But the second aspect of this question is related to the job as a university-based one: what should teacher education as academic work look like? And why, if indeed it is, is it important that teacher education remains at least in part university-based or university-partnered? What’s the ‘higher’ part of the education? Some of the usual arguments are that university-based teacher educators get teachers to reflect – which I’ve always found incredibly patronising. Another argument is that teachers come into contact with cutting edge researchers if they do a university-partnered programme. When Jane McNicholl and I studied the work of teacher educators in England and Scotland – published as Transforming Teacher Education: Reconfiguring the Academic Work (2015) – we found that the defining characteristic of their work was what we called ‘relationship maintenance’ – making complex, multi-levelled, high accountability and distributed partnerships with schools work relationally rather than producing research of any type, never mind ‘cutting edge’ work. In terms of research and how they are valued in the academy we described teacher educators as proletarianised – by which we meant that as a class of worker, they were denied the opportunity to accumulate academic capital (publications, grants, fellowships, promotions, prizes) etc. within the academic staffing system. This phenomenon has been observed in many countries including Canada, the US, Australia and New Zealand, where the New Zealand Research Council funded a national replication of Jane’s and my study led by Prof. Alex Gunn from Otago University.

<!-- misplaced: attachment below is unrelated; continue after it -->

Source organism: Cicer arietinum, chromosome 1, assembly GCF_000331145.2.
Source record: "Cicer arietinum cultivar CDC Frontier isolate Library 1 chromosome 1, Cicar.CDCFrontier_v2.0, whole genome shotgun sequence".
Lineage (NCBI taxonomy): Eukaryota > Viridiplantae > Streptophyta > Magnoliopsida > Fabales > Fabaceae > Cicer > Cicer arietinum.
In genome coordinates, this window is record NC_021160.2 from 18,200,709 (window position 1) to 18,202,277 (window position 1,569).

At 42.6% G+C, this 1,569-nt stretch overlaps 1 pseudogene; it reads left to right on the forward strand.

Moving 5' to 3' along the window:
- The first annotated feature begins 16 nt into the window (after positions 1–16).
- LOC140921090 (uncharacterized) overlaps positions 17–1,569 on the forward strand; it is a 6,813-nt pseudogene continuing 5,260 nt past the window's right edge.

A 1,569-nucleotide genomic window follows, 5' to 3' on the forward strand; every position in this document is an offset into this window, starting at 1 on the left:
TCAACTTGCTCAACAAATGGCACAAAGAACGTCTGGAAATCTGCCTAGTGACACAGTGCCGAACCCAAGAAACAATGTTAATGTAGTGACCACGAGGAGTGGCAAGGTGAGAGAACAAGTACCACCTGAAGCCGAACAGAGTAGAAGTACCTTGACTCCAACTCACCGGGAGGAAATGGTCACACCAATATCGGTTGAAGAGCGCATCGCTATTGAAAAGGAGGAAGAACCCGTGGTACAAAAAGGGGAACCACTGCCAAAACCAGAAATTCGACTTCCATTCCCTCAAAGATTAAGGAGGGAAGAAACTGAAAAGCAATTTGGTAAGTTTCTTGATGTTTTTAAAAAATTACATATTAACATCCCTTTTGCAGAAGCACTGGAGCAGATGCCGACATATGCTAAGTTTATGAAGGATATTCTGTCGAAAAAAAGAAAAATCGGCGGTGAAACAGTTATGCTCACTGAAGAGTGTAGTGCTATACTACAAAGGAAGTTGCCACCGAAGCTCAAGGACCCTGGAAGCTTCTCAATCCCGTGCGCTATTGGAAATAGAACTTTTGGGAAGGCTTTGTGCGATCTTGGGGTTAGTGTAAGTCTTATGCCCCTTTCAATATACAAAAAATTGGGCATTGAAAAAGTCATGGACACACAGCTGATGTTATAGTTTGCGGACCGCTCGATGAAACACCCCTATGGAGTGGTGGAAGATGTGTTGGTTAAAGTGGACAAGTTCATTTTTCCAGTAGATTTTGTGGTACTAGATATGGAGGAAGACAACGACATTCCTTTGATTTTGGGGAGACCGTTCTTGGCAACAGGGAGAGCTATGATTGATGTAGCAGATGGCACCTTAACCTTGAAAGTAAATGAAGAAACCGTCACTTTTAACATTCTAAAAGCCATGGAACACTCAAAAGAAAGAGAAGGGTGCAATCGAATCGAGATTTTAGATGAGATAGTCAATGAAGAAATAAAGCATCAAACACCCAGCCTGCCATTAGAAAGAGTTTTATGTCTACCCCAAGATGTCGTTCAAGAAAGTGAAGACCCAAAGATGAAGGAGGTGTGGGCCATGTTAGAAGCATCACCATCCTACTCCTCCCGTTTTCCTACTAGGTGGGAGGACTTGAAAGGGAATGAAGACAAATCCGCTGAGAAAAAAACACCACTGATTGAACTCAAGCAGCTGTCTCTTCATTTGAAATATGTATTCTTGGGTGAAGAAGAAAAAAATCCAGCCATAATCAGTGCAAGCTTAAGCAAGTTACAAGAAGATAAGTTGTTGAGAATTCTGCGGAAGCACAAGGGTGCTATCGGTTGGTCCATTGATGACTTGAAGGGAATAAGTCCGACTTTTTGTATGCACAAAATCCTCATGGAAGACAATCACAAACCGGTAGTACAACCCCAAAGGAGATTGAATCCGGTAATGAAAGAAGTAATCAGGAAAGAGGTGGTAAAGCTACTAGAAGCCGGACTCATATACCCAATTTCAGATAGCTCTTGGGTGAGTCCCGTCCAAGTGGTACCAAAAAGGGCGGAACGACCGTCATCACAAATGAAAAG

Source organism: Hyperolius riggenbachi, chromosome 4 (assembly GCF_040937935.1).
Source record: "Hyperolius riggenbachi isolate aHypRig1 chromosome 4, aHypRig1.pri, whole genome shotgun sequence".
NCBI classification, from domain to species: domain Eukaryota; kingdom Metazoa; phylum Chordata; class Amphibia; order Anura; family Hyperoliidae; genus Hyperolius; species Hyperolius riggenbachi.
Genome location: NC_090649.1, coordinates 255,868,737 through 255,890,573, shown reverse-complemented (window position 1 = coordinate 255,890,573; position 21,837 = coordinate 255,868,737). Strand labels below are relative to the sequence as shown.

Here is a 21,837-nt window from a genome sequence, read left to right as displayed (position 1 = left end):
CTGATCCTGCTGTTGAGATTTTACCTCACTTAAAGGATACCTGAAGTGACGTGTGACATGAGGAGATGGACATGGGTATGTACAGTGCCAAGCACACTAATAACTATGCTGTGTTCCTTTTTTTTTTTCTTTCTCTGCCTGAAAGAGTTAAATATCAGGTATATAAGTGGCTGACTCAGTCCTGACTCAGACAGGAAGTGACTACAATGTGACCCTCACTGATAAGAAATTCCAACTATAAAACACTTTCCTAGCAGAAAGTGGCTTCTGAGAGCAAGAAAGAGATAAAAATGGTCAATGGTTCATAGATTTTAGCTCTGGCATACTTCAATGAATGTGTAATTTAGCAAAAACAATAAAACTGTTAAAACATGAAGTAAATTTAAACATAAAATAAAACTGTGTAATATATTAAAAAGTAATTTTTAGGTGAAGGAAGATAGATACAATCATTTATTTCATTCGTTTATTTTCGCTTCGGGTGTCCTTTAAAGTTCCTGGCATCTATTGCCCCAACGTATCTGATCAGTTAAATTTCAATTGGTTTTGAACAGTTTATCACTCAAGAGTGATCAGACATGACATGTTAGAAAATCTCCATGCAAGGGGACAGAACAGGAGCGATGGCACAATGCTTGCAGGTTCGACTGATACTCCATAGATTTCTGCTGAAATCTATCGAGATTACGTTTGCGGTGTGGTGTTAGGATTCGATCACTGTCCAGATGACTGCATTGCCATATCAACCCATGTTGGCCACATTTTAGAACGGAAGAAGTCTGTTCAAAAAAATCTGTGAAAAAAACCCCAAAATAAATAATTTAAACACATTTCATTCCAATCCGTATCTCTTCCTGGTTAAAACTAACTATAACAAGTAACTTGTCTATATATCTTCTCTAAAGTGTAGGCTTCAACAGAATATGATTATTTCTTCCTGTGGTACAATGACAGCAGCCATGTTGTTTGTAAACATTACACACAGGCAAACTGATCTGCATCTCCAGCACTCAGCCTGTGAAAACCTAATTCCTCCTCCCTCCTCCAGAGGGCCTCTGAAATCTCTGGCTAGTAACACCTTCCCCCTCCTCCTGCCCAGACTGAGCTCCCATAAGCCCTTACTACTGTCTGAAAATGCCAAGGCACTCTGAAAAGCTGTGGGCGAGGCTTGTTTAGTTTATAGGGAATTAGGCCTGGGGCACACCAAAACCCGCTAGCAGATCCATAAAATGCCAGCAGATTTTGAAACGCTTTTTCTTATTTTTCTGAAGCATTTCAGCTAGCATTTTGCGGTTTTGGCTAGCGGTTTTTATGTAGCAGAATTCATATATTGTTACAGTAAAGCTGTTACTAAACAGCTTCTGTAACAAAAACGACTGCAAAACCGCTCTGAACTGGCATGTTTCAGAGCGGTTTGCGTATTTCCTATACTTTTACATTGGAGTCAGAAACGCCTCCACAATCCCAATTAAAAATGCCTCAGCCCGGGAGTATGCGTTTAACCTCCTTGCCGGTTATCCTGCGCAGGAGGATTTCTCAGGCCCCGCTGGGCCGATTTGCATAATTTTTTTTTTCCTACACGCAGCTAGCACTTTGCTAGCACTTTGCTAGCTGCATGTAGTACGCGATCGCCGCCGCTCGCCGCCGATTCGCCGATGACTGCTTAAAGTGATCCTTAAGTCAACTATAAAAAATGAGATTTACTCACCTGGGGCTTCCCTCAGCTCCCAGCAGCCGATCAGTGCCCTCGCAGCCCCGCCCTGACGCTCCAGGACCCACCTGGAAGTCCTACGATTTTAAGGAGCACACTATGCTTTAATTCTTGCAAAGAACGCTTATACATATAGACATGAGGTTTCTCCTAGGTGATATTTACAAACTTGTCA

So if we want to induct and develop teacher educators into a form of academic work and design a system in which they might thrive, we could perhaps follow the Norwegian example of a National Graduate School for Teacher Education (NAFOL, currently led by InFo-TED Council chair Prof. Kari Smith) through which over 150 university-based teacher educators in several cohort groups have been supported on a fully-funded basis to do their PhDs with expert supervision from successful Norwegian teacher education academics and regular summer and winter school workshops featuring international researchers. I think this is a fantastic initiative and one to which I have been fortunate to contribute. But research production by teacher educators is not the whole story about the job of preparing teachers in the university setting.
Which brings me to my final question: if we think the induction and professional development of teacher educators are important activities and that it’s also important to study this phenomenon, why? Who gains? I’m assuming the teacher educators do – but who else? And to what ends – who else’s benefit? Because as much as it is a worthwhile aim to improve the opportunities and job satisfaction of people who work in higher education, I think there needs to be stronger arguments about why policy makers, tax-payers, university and school leaders and others should make this investment – and arguments that go beyond the flourishing of the teacher educator as an individual academic. I don’t want teacher educators to be unhappy or feel unfulfilled. But who are the eventual beneficiaries of this increased attention to teacher educator professional development. I don’t think it can be just teacher educators alone if we describe them as professionals nor, indeed, if we want to win the argument. Professions have relations of both trust and responsibility to the wider society for a start.